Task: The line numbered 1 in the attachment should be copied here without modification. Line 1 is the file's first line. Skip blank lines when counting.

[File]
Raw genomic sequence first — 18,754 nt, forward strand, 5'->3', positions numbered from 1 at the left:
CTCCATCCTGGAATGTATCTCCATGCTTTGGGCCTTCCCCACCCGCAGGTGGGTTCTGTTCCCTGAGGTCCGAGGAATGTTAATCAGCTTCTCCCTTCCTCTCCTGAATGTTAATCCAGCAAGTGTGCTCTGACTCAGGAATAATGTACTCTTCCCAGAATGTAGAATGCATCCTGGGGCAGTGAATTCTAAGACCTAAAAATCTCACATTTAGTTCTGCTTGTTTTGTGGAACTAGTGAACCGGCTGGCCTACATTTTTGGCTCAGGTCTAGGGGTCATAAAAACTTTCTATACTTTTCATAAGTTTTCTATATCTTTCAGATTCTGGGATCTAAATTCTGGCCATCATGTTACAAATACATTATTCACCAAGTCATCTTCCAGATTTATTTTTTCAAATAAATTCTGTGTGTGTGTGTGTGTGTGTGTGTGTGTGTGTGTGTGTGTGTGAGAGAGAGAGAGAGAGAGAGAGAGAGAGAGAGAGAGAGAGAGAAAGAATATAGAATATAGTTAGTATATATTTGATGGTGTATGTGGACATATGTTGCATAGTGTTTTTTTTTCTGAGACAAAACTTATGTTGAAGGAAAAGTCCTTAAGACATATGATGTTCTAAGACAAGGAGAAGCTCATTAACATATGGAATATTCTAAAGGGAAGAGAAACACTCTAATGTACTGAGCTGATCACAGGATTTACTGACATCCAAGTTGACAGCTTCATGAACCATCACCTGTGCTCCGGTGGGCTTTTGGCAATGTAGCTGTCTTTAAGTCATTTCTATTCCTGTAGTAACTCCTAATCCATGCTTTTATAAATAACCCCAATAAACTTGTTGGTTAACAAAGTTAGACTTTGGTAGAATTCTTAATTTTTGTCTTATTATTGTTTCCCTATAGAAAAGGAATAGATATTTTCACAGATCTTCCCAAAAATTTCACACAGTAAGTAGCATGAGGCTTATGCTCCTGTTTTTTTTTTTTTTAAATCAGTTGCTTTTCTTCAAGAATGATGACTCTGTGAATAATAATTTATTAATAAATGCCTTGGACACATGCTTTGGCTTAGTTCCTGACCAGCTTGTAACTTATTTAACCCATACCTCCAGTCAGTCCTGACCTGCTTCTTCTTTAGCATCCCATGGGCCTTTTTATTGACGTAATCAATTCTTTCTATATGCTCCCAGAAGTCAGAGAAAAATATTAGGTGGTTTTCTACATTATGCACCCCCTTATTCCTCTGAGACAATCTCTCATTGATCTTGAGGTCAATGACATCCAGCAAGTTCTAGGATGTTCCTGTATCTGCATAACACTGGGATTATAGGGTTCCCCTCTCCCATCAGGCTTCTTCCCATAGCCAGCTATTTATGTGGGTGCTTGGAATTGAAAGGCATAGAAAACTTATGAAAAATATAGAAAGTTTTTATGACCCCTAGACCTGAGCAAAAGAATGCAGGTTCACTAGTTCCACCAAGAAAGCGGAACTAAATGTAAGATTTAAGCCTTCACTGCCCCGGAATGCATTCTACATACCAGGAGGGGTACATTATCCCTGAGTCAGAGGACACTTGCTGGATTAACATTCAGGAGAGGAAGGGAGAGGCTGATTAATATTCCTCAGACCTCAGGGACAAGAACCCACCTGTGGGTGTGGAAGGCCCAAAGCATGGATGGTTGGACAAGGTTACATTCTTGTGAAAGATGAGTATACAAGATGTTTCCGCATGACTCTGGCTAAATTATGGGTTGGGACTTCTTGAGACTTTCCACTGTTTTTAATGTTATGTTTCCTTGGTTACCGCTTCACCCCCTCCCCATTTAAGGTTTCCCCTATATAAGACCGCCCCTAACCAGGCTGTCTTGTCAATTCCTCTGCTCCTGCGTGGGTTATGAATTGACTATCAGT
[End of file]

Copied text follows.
Raw genomic sequence first — 18,754 nt, forward strand, 5'->3', positions numbered from 1 at the left: